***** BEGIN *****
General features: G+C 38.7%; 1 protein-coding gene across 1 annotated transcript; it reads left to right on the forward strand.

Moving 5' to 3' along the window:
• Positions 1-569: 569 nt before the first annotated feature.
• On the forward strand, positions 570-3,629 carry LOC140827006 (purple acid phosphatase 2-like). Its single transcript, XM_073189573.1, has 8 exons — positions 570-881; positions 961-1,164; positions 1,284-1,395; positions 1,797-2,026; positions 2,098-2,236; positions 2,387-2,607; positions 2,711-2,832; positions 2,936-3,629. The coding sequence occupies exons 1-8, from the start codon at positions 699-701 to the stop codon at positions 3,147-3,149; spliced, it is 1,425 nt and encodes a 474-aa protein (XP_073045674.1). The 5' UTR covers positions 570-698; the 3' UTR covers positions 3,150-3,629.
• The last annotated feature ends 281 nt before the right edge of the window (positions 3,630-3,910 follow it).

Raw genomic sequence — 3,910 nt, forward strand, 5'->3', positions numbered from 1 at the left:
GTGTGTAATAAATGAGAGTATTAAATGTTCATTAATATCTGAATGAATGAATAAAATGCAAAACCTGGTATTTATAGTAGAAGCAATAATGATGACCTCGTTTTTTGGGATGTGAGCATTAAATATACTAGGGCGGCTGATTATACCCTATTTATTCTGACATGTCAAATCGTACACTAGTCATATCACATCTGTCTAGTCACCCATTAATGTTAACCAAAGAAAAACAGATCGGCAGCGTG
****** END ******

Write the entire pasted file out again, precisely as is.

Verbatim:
General features: G+C 38.7%; 1 protein-coding gene across 1 annotated transcript; it reads left to right on the forward strand.

Moving 5' to 3' along the window:
• Positions 1-569: 569 nt before the first annotated feature.
• On the forward strand, positions 570-3,629 carry LOC140827006 (purple acid phosphatase 2-like). Its single transcript, XM_073189573.1, has 8 exons — positions 570-881; positions 961-1,164; positions 1,284-1,395; positions 1,797-2,026; positions 2,098-2,236; positions 2,387-2,607; positions 2,711-2,832; positions 2,936-3,629. The coding sequence occupies exons 1-8, from the start codon at positions 699-701 to the stop codon at positions 3,147-3,149; spliced, it is 1,425 nt and encodes a 474-aa protein (XP_073045674.1). The 5' UTR covers positions 570-698; the 3' UTR covers positions 3,150-3,629.
• The last annotated feature ends 281 nt before the right edge of the window (positions 3,630-3,910 follow it).

Raw genomic sequence — 3,910 nt, forward strand, 5'->3', positions numbered from 1 at the left:
GTGTGTAATAAATGAGAGTATTAAATGTTCATTAATATCTGAATGAATGAATAAAATGCAAAACCTGGTATTTATAGTAGAAGCAATAATGATGACCTCGTTTTTTGGGATGTGAGCATTAAATATACTAGGGCGGCTGATTATACCCTATTTATTCTGACATGTCAAATCGTACACTAGTCATATCACATCTGTCTAGTCACCCATTAATGTTAACCAAAGAAAAACAGATCGGCAGCGTG